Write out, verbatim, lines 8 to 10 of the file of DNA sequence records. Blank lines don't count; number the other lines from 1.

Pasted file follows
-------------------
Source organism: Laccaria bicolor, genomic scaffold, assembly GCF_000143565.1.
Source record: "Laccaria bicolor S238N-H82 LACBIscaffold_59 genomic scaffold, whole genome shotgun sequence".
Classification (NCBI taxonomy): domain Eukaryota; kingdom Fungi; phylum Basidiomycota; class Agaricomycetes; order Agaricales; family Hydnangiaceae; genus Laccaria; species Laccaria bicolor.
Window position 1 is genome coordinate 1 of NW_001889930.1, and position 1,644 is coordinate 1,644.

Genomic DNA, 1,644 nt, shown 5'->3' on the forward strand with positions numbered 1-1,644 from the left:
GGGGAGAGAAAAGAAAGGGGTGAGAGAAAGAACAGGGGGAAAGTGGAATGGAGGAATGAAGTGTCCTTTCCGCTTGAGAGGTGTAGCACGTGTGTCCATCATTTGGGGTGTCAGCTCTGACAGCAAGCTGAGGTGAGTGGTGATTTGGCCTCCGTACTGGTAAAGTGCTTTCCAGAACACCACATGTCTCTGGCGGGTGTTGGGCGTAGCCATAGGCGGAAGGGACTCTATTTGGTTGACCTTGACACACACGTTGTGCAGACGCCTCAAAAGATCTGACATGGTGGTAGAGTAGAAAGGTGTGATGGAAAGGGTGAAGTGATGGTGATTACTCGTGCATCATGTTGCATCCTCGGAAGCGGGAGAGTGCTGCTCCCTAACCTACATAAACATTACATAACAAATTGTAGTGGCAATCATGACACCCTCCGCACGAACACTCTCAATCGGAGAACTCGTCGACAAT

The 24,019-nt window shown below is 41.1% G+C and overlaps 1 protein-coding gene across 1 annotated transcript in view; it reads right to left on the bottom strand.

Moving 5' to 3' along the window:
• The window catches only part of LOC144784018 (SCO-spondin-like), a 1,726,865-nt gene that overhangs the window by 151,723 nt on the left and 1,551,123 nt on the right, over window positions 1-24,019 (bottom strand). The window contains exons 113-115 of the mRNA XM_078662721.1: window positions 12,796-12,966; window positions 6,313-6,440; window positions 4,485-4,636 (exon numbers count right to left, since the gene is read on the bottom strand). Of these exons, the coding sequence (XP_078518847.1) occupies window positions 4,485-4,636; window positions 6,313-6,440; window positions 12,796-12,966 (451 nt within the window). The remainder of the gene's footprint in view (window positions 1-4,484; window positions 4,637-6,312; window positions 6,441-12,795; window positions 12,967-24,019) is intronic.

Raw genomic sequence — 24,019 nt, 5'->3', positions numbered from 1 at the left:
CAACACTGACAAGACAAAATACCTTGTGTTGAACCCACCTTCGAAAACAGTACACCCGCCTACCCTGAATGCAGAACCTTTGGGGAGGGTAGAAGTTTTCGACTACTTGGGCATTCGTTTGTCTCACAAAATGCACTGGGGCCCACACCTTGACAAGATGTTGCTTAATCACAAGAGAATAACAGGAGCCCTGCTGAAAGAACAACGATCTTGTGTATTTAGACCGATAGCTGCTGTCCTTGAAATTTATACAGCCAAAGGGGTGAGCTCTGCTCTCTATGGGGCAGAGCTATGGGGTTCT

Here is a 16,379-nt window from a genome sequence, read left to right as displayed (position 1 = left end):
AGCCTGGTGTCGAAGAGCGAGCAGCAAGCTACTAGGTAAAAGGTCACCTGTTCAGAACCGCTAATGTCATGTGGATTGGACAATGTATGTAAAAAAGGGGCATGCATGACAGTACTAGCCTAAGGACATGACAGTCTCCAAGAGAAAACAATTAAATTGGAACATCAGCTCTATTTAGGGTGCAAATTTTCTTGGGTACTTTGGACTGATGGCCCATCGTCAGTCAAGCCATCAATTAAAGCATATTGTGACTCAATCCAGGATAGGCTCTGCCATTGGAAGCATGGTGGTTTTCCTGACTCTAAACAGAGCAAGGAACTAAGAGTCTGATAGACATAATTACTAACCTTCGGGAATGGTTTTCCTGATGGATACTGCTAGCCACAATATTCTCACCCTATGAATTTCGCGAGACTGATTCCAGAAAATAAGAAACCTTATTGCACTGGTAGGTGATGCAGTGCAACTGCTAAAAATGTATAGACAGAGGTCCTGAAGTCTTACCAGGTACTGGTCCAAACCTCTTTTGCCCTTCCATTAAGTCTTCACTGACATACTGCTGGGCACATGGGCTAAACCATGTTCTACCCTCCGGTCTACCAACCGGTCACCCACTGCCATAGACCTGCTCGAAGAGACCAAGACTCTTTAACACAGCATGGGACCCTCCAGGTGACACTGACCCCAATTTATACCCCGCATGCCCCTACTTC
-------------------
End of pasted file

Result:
Moving 5' to 3' along the window:
• The window catches only part of LOC144784018 (SCO-spondin-like), a 1,726,865-nt gene that overhangs the window by 151,723 nt on the left and 1,551,123 nt on the right, over window positions 1-24,019 (bottom strand). The window contains exons 113-115 of the mRNA XM_078662721.1: window positions 12,796-12,966; window positions 6,313-6,440; window positions 4,485-4,636 (exon numbers count right to left, since the gene is read on the bottom strand). Of these exons, the coding sequence (XP_078518847.1) occupies window positions 4,485-4,636; window positions 6,313-6,440; window positions 12,796-12,966 (451 nt within the window). The remainder of the gene's footprint in view (window positions 1-4,484; window positions 4,637-6,312; window positions 6,441-12,795; window positions 12,967-24,019) is intronic.

Raw genomic sequence — 24,019 nt, 5'->3', positions numbered from 1 at the left: